Iraq through a partisan lens
Ten years ago this week, President George W. Bush issued a 48-hour ultimatum to Saddam Hussein to complete his disarmament obligations under 17 United Nations Security Council resolutions or face the full brunt of a military assault from an allied coalition of 40 nations.
In the intervening years, even the basic facts of what happened that caused the second war in Iraq, let alone the overwhelming unanimity that bound together the president, Congress, the American people, and most of the world, has been trampled underfoot by President Bush’s political adversaries, to be replaced by the Code Pink mantra, “Bush lied, people died!”
Like Hillary Clinton, Joe Biden, John Kerry, and countless others in Congress, I was a strong supporter of the president’s decision to end the long stalemate with Saddam.
Unlike those distinguished former senators, I remember well that the strategy established by the president and his secretary of defense, a strategy that had strong bipartisan support, was simple yet powerful: smash Saddam Hussein’s regime and his ability to threaten his neighbors or his own people, then hand over the reins of power to the Iraqis and leave.
The war plans never called for an occupation. That was the work of Jerry Bremer, President Bush’s hand-picked representative in Baghdad.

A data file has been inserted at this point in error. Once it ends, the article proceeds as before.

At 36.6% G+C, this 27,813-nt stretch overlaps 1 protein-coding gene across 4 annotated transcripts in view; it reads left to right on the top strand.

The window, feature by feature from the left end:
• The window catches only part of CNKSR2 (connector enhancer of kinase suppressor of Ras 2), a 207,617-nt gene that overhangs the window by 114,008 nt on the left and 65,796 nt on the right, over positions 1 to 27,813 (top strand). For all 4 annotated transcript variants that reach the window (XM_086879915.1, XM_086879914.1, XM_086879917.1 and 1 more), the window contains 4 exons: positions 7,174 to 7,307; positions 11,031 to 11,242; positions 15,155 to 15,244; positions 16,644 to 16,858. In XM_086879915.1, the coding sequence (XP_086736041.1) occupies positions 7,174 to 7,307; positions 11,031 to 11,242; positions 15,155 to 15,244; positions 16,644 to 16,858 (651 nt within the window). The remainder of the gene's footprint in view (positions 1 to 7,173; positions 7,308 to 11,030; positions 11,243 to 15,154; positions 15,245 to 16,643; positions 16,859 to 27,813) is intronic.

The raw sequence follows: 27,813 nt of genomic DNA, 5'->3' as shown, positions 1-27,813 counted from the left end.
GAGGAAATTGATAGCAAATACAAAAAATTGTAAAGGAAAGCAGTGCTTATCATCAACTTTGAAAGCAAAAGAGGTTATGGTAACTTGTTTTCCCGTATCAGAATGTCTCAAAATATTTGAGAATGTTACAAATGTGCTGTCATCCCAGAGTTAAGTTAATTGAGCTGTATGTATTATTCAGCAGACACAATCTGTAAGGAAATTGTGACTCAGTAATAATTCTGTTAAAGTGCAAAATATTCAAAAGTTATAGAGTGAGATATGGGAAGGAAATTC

For someone who had never been posted in the Arab world, Bremer arrived in Baghdad on May 12, 2003 with all the certainty of someone who had been waiting for that moment all his life.
Within days of taking his new job, he issued three fateful orders that set aside the president’s strategy and substituted something quite different: 1) he dissolved the Iraqi army, effectively creating 300,000 unemployed, frustrated, and increasingly angry young men with guns; 2) he outlawed the Baath Party, right down to school teachers and ordinary traffic cops; and 3) he fired the Iraqi Governing Council, the very group of brave Iraqis the United States had been grooming for years to take over power after the liberation.
I have written all the sordid details of this amazing coup d’état in “Shadow Warriors: Traitors, Saboteurs, and the Party of Surrender.”
The book and this story were featured by Rush Limbaugh on his show and in his monthly newsletter at the time it appeared. And yet, even today, Bush opponents still conveniently forget the facts.
I have just returned from Iraq, where I took part in another painful anniversary: the commemoration of Saddam Hussein’s gassing of Iraqi Kurds in the town of Halabja on March 16, 1988.
In the years following Halabja, much of the media and most politicians got the basics right: Saddam Hussein was a genocidal maniac who was willing to use chemical weapons on his own people, and the international community needed to do a better job of ensuring that the dangerous technologies that enabled him to build those weapons never again be transferred to dangerous regimes.
I sat for hours listening to painful stories from survivors. One teenager, Kamil Abdelkader Wais Muhammad, was crouching with nine other family members in a crowded basement as the Iraqi bombers kept hitting their block with chemical bombs. During a lull in the bombings, they ran outside and piled into a wagon hitched to a tractor and fled to the mountains. When Kamil woke up the next morning, he was the only member of his family left alive.